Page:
The Productivity Commission stalwart says he is optimistic for the future — if business can learn to embrace dissent rather than fear it.
The crisis in trust will get worse, but I’m optimistic good things will emerge if we listen. There’s genuine recognition of governance and stewardship as a different way of doing business, but we’ll have to get over our discomfort with difference. We need different experiences around the table to make decision-making relevant to the community.
When I was on the Productivity Commission Executive Remuneration Inquiry (2009–10), some felt society had no right to question what they were paid. Others absolutely got it; they understood they had a social licence to operate and had to work with broader community expectations. It shocked me how few there were in the second group. The more they said ‘we’re not a club’, the more they were a club.
Most boards have an absolute distrust of people who are different. Overwhelmingly, members are ex-CEOs, or their friends, with similar backgrounds, education and political views. As a result, many boards are not equipped to deal with social issues other than those they’ve experienced. I’ve been a commercial lawyer, involved in the social sector and management in private companies. I’ve lived my adult life straddling business and social issues. You become good at raising questions because of your life experience. In every major crisis, clear voices warned [of danger], but they weren’t listened to.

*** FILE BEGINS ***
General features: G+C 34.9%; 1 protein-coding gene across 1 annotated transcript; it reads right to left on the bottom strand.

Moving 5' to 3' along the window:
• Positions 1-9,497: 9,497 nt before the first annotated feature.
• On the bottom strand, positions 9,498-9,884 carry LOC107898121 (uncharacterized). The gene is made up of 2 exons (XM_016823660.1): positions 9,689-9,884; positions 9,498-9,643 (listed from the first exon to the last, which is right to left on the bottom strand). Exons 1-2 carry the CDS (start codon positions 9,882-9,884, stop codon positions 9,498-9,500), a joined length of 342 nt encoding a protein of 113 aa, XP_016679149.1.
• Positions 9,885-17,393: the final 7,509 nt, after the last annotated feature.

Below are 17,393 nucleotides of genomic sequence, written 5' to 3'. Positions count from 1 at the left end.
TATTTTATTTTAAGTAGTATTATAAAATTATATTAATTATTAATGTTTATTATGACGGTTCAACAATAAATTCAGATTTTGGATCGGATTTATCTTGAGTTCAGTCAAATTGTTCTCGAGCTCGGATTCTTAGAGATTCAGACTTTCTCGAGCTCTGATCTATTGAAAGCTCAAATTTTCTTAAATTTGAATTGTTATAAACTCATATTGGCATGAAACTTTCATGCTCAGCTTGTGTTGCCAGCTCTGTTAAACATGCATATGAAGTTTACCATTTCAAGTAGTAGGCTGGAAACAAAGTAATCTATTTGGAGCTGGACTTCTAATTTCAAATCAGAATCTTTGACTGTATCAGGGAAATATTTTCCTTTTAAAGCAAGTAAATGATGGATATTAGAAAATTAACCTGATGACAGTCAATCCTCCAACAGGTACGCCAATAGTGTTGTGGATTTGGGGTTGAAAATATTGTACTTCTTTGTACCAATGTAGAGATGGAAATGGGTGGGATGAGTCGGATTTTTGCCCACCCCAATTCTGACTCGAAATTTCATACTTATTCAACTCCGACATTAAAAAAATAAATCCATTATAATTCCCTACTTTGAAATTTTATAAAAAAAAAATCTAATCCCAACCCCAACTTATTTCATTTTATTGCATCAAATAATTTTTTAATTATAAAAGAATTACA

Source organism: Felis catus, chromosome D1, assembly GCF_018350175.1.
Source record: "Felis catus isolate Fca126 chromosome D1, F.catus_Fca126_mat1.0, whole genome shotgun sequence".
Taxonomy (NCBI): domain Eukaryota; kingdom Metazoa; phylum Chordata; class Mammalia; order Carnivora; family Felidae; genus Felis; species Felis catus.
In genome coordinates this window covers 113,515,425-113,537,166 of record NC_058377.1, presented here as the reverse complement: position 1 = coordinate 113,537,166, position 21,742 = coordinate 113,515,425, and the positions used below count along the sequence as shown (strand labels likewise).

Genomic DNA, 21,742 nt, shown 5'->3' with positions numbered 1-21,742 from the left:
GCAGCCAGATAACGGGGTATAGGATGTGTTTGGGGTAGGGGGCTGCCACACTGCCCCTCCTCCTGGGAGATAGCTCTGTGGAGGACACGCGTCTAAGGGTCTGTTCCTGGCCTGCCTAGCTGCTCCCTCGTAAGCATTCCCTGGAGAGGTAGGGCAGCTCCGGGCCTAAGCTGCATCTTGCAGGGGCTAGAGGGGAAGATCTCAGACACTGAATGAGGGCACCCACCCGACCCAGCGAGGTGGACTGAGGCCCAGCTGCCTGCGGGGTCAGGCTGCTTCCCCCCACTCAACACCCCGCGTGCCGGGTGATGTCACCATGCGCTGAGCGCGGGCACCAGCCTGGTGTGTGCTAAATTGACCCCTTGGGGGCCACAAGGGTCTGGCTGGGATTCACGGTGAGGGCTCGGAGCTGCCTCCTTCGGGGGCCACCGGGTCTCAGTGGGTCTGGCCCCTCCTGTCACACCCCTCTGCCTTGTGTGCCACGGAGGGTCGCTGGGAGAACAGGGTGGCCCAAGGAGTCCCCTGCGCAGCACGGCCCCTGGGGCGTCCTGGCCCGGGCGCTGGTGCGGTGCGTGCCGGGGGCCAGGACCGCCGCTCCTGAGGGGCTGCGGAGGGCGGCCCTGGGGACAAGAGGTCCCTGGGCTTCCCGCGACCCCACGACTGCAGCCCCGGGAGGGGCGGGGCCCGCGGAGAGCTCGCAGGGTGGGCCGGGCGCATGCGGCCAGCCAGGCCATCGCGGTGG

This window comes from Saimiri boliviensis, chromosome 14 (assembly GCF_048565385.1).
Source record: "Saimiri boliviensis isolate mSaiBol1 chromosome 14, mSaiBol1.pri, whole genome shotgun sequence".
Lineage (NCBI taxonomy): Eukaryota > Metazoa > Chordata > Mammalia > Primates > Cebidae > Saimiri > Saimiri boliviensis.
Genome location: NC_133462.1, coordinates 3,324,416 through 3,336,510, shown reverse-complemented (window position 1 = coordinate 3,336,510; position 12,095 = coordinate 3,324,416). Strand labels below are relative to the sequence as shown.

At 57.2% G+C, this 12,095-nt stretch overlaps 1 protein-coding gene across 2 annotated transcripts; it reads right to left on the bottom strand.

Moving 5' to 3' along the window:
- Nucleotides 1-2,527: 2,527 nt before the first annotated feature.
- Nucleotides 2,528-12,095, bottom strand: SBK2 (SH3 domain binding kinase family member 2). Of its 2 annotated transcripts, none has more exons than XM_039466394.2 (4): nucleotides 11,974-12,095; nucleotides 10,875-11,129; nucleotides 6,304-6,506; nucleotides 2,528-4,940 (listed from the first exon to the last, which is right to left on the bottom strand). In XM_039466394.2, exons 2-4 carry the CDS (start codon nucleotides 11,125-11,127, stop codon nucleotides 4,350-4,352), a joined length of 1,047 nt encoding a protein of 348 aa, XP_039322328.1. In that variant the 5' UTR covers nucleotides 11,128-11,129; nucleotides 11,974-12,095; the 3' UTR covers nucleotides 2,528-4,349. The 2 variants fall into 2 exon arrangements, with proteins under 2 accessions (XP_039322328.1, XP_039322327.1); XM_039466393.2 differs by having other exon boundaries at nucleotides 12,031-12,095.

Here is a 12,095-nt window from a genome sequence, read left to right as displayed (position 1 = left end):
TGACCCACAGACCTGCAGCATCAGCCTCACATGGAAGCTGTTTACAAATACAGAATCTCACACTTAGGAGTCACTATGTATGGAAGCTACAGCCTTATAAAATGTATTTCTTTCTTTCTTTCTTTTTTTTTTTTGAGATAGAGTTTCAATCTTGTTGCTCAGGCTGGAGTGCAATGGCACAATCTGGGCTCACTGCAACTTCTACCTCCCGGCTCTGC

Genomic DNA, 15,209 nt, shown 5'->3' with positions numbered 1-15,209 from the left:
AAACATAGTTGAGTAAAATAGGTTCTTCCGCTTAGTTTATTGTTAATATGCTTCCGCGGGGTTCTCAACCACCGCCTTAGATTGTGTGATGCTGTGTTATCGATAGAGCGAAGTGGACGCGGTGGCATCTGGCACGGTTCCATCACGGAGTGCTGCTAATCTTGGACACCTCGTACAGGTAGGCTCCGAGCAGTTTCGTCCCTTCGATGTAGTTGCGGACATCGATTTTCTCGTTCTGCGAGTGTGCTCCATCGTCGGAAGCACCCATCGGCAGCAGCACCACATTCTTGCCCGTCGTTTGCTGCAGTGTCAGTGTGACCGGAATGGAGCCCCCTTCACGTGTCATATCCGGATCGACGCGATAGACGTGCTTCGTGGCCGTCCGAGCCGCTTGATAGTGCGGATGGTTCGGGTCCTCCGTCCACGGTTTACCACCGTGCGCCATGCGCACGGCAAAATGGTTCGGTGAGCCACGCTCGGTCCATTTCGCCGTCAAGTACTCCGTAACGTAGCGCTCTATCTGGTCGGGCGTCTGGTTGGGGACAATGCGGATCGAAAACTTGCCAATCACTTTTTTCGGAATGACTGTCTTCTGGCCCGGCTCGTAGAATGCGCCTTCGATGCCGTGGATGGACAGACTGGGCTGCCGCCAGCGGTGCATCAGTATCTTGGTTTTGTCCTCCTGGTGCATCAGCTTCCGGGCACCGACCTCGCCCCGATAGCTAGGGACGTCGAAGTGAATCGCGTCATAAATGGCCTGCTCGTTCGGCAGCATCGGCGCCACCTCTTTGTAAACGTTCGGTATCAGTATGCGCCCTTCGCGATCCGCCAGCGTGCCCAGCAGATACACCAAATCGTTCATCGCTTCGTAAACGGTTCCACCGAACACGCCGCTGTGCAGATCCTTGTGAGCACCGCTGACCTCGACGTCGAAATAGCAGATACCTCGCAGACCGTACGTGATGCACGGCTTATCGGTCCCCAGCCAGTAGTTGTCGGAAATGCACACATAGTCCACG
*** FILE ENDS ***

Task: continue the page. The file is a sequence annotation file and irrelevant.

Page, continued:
Disconnect between principle and practice
The Royal Commission into Institutional Responses to Child Sexual Abuse (2013–17) had the opportunity to hear from people who were abused in 4000 institutions. It did in-depth case studies in 120 institutions. It gave us a great insight not only historically, but into private sector companies, abuse by apprentices, churches, schools, sporting and recreation — a broad spectrum.
What stood out was the absolute disconnect between the stated principles and values of organisations and their practices. Many of these organisations stand for justice and fairness yet in practice this was missing, not only at the time of abuse but more significantly when the people came back as adults to seek redress. Government agencies failed to scrutinise them because of that trust and they were able to get away with it. It became a vicious circle. In every one of those institutions there were people raising concerns and trying to do things differently, [but often] they were bullied, moved out and the perpetrators moved into positions of power.
The Royal Commission gave great insights into how organisations became culturally corrupt. Cultural corruption eats at the very fabric and may take years to come out. It makes for bad decisions and is destructive commercially. It’s the same in business.
If you’re not fair dinkum about things, hypocrisy comes to light very quickly with social media and whistleblowers. If you don’t understand the world in which you operate, the world will offer up some nasty surprises.
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